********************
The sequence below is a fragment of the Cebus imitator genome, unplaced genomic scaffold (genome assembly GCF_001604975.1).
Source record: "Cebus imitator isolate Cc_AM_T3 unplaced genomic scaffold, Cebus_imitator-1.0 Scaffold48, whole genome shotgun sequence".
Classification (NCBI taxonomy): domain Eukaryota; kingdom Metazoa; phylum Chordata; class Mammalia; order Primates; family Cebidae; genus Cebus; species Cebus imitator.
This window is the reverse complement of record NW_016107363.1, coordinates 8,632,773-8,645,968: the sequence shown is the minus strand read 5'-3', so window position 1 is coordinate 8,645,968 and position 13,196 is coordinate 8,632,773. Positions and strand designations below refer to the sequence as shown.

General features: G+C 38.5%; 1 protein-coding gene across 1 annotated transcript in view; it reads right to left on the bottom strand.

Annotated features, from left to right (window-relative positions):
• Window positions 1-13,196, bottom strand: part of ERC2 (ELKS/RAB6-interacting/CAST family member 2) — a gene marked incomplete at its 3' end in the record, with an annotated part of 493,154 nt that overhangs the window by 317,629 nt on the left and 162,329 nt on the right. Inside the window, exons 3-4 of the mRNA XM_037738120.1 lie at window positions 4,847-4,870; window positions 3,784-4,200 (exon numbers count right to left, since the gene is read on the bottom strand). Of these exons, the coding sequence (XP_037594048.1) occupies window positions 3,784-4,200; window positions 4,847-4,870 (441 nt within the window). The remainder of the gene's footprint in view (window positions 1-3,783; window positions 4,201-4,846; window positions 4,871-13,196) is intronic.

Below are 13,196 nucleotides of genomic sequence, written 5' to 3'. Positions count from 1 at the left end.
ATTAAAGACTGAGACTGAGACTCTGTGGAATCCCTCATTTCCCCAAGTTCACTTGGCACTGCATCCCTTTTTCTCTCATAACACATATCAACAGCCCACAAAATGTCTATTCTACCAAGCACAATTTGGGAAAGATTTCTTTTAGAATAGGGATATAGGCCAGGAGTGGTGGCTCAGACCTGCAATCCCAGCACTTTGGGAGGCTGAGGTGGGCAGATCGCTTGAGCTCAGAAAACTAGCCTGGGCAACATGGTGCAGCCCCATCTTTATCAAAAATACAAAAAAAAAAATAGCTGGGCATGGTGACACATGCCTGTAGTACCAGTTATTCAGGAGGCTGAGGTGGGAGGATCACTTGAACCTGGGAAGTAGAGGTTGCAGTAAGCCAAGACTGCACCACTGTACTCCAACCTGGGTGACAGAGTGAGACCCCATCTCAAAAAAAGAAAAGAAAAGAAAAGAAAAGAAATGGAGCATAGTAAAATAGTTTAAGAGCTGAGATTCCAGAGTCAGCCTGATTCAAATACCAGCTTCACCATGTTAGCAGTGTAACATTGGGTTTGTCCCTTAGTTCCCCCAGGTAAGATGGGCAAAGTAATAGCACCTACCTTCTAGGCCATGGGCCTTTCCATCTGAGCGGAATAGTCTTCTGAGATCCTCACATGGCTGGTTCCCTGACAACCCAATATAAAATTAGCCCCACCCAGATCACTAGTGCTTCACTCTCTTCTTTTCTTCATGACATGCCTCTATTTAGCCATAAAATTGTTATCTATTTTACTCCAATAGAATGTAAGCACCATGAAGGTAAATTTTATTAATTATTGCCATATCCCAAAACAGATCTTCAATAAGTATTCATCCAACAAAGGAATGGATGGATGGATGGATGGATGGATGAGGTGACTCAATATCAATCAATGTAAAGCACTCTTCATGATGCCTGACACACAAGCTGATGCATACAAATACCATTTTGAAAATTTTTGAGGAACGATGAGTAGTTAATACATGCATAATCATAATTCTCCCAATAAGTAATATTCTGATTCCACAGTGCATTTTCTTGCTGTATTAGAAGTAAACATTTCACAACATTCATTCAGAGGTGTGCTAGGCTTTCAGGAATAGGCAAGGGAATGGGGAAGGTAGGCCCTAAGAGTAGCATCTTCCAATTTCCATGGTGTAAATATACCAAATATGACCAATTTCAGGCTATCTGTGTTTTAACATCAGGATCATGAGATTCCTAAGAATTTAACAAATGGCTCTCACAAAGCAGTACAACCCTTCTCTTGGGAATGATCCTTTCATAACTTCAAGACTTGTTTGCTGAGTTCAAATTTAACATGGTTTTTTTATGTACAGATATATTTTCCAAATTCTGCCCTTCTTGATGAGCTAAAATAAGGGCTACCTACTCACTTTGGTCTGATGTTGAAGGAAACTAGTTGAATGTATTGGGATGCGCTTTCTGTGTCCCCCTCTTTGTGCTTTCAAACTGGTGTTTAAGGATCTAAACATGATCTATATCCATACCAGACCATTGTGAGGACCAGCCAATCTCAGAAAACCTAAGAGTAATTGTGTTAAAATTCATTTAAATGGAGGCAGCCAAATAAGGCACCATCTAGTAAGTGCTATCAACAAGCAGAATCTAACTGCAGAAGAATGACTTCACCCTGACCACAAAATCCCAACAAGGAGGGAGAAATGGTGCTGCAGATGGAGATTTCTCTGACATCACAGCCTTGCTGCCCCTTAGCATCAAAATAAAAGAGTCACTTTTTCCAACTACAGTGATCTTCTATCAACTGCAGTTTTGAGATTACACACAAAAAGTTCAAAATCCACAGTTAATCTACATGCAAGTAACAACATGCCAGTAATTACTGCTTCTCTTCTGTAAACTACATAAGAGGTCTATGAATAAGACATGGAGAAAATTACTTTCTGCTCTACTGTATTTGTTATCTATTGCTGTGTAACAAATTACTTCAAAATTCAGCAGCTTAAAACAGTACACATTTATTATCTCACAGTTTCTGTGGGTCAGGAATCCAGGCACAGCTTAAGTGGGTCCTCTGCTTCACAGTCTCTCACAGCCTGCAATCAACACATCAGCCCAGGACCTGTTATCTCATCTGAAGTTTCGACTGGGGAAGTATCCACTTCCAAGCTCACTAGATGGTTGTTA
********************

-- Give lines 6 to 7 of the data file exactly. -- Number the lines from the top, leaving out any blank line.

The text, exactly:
Annotated features, from left to right (window-relative positions):
• Window positions 1-13,196, bottom strand: part of ERC2 (ELKS/RAB6-interacting/CAST family member 2) — a gene marked incomplete at its 3' end in the record, with an annotated part of 493,154 nt that overhangs the window by 317,629 nt on the left and 162,329 nt on the right. Inside the window, exons 3-4 of the mRNA XM_037738120.1 lie at window positions 4,847-4,870; window positions 3,784-4,200 (exon numbers count right to left, since the gene is read on the bottom strand). Of these exons, the coding sequence (XP_037594048.1) occupies window positions 3,784-4,200; window positions 4,847-4,870 (441 nt within the window). The remainder of the gene's footprint in view (window positions 1-3,783; window positions 4,201-4,846; window positions 4,871-13,196) is intronic.